Top Story: The Trouble with SNL’s White Christmas

Lorne Michaels must have a massive pair of balls.


Not only did he brush off the call for more black women in the Saturday Night Live cast earlier this Fall, he also put his rubber stamp of approval on what was possibly the most offensive two minutes of television I have viewed in a long time. For those of you that missed it, this past Saturday SNL featured a skit with a mock trailer for a fake film titled, “White Christmas.” The film was a spoof of the recent surge of black films parodied with an all-white cast. The “trailer” parodied the single mother struggling to make ends meet, who takes her son, Rasheed, to go stay with a relative (cue Paul Rudd as Tyler Perry’s “Madea”). According to the trailer, it featured everything “you’d” (I can only assume this is directed at non-black people) expect from a black movie, “women snapping peas,” “a gun-toting grandma,” and “a guy wearing a necklace over a turtleneck.” Perhaps it may have been mildly tolerable had it been left at that. However, it was the subtle, non-narrated portions of the skit that catapulted it over the line: the group of women sitting around talking about men being dogs who leave them for “white girls.” The gratuitous images of Paul Rudd as “Madea” shaking his overinflated rear-end and holding a plate of fried chicken. The quote from Town and Country saying, “I talked to the screen and it felt great.” The celebration of stereotypes that had little, if anything, to do with black film. There were a few somber clips of Keenan Thompson and Jay Pharoah looking into the camera. In the end, Jay Pharoah even asked if “we” were going to get in trouble for this, as if their comic solemnity somehow tempered the inherent offensiveness in the skit.

It didn’t.

There is a litany of reasons why this skit was offensive. Not the least of which is inherent in the content of the skit. I won’t bore you with a history lesson. Google “Hottentot Venus” and “Saartijie Baartman” if you want to know the historical significance of why I don’t find a white man pretending to be a black woman with a prosthetic rear end funny. However, what I am more concerned about is our insistence on being in on this joke. What broke my heart more than anything was watching black women on social media struggle to find the humor in the skit, as if we weren’t the butt of the joke. It’s the same desperate attempt to be entertained by ignorant reality television with an heir of superiority, as if we can watch other black women degrade themselves and each other, call it “ratchet,” and thank God it’s not us.

It is us.

The truth is, as a black woman, when I walk into a room, my image has already been packaged, sold and purchased. Whether an individual admits it or not, one assumes what to expect of me before I even open my mouth and in every venue of my personal and professional life, I have been tasked to prove them wrong. In order to have my humanity accepted by the public, I must be an exception. I don’t eat fried chicken? Exception. I’m not concerned about a white woman stealing my husband? Exception. I’m not a single mother or struggling to make ends meet? Exception. The thing is, I could blame Lorne Michaels for producing the skit. I could even blame Keenan Thompson and Jay Pharoah for bugging their eyes and making their best well-paid-slave-face into the camera instead of giving the skit a big “hell no” the minute it came out of someone’s mouth (even though I wouldn’t be surprised if one of them wrote it).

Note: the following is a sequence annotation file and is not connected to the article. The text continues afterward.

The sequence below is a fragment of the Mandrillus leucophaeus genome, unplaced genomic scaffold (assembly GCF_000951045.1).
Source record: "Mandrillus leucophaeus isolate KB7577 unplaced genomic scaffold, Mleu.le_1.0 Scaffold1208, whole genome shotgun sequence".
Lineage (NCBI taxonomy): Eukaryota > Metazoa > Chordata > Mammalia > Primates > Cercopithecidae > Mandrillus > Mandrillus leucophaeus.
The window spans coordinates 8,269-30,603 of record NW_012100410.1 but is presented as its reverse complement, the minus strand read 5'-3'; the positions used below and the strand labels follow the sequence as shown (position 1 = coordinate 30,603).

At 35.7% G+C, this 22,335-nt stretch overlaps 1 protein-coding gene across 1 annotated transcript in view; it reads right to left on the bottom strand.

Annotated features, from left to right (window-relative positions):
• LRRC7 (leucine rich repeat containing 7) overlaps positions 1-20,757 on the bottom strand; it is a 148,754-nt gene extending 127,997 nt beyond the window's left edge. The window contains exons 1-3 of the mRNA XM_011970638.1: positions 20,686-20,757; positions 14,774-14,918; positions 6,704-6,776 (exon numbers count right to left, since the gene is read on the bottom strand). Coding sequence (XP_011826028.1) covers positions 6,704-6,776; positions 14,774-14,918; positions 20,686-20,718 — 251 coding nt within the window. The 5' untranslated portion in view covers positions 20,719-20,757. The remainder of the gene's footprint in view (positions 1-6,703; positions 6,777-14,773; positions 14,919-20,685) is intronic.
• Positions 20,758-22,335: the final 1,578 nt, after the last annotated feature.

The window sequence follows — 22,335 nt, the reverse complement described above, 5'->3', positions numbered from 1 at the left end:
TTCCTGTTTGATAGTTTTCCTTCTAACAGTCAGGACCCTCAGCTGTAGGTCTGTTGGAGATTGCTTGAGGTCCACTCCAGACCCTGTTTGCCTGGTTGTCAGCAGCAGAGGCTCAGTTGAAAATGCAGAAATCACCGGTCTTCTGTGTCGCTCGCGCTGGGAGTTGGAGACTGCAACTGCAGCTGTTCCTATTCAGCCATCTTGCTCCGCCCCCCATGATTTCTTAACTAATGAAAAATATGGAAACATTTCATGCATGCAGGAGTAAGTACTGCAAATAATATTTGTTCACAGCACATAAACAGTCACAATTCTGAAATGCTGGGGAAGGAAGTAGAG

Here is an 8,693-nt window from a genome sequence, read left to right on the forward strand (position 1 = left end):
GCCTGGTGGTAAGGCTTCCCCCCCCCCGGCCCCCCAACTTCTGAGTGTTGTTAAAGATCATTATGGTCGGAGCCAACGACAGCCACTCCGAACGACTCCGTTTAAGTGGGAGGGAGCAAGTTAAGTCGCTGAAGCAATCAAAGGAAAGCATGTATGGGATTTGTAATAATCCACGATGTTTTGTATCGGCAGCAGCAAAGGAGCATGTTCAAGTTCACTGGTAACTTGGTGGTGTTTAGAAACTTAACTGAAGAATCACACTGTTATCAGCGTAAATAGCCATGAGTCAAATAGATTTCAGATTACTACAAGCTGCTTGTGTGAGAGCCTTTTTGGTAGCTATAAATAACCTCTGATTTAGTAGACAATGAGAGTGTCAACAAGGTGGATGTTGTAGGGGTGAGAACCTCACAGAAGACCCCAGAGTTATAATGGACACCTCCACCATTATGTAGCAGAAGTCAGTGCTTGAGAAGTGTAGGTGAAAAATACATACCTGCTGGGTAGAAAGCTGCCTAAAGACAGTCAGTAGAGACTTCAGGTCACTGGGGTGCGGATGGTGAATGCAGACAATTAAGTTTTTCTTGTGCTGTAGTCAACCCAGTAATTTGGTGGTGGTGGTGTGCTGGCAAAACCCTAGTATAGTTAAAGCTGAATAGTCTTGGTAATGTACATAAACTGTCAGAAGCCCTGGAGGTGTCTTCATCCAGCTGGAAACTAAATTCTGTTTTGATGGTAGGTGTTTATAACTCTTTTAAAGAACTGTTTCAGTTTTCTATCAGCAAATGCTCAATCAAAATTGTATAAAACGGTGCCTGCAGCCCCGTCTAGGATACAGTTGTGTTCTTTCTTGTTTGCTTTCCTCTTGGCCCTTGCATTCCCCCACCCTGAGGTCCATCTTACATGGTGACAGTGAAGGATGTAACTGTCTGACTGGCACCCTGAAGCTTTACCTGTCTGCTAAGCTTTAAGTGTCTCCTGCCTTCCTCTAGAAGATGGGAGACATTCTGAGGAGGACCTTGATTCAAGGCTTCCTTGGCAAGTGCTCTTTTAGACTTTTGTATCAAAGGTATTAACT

Instead, I blame myself.

I blame myself for tuning into SNL on Saturday night despite their blatant disregard for the diversity of their cast. I blame myself for ever turning the channel to, paying money for, or supporting any stereotypical, damaging or poor representations of black women on film and television. I blame myself for watching a full season of any reality television show that negatively portrayed black women, our sisterhood, our sexuality, our beauty, or our ability to love and parent responsibly. I blame myself for once believing that rap music that calls women “bitches” wasn’t talking about me, it was talking about “another kind of woman.”

Some in our society wonder why we have shows like Black Girls Rock that insist on instilling in our girls a strong sense of self. Might I draw your attention to Exhibit A; SNL with a skit so full of psychological racism, and most people will likely never acknowledge its harm. Whether it is our names, our appearance, or our faith, the image of African American women is under attack. If the media isn’t highlighting the poor and distasteful behavior of a few, it is pumping the American public with stereotypes and statistics meant to divide us as a country and worst of all, fill us with self-hate. This week alone, a Facebook “friend” posted an article citing statistical proof to back up the fact that black women were the least desirable of all races in online dating. A few years ago, Psychology Today published an article about the inherent unattractiveness of black women. Everywhere we turn, statistics are telling us we are unattractive, ignorant, uneducated, diseased, and generally worthless.

Except when we aren’t.

Except when we are educated, beautiful, loving, strong, and worthy. F*ck SNL. And I mean that with all the respect I can muster. Far too many words have been wasted trying to convince others of the greatness of our humanity. We can demand better for ourselves and it starts by turning off the television and refusing to accept degradation. We can demand better because we are better.

From: Black Girl Nerds.


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